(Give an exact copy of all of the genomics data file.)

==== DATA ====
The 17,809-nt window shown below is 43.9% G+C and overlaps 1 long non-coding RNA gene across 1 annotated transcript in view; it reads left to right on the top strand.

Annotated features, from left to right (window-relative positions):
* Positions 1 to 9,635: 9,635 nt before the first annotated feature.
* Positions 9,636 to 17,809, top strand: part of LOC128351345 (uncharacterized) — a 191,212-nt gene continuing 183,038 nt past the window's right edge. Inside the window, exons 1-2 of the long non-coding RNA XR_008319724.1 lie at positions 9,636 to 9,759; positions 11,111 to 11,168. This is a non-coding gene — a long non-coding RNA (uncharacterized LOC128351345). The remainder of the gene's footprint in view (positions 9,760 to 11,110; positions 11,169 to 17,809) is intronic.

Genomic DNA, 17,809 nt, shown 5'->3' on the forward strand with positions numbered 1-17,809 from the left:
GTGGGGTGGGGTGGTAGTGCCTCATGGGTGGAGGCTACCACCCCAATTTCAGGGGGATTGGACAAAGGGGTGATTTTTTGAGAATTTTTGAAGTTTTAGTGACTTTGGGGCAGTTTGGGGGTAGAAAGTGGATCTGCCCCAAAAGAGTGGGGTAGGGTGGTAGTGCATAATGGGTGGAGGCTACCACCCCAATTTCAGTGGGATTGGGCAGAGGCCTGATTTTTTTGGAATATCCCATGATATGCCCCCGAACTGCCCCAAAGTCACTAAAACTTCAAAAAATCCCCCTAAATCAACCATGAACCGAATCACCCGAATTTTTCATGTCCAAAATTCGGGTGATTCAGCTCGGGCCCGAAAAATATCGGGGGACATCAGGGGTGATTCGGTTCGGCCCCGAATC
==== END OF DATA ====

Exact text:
The 17,809-nt window shown below is 43.9% G+C and overlaps 1 long non-coding RNA gene across 1 annotated transcript in view; it reads left to right on the top strand.

Annotated features, from left to right (window-relative positions):
* Positions 1 to 9,635: 9,635 nt before the first annotated feature.
* Positions 9,636 to 17,809, top strand: part of LOC128351345 (uncharacterized) — a 191,212-nt gene continuing 183,038 nt past the window's right edge. Inside the window, exons 1-2 of the long non-coding RNA XR_008319724.1 lie at positions 9,636 to 9,759; positions 11,111 to 11,168. This is a non-coding gene — a long non-coding RNA (uncharacterized LOC128351345). The remainder of the gene's footprint in view (positions 9,760 to 11,110; positions 11,169 to 17,809) is intronic.

Genomic DNA, 17,809 nt, shown 5'->3' on the forward strand with positions numbered 1-17,809 from the left:
GTGGGGTGGGGTGGTAGTGCCTCATGGGTGGAGGCTACCACCCCAATTTCAGGGGGATTGGACAAAGGGGTGATTTTTTGAGAATTTTTGAAGTTTTAGTGACTTTGGGGCAGTTTGGGGGTAGAAAGTGGATCTGCCCCAAAAGAGTGGGGTAGGGTGGTAGTGCATAATGGGTGGAGGCTACCACCCCAATTTCAGTGGGATTGGGCAGAGGCCTGATTTTTTTGGAATATCCCATGATATGCCCCCGAACTGCCCCAAAGTCACTAAAACTTCAAAAAATCCCCCTAAATCAACCATGAACCGAATCACCCGAATTTTTCATGTCCAAAATTCGGGTGATTCAGCTCGGGCCCGAAAAATATCGGGGGACATCAGGGGTGATTCGGTTCGGCCCCGAATC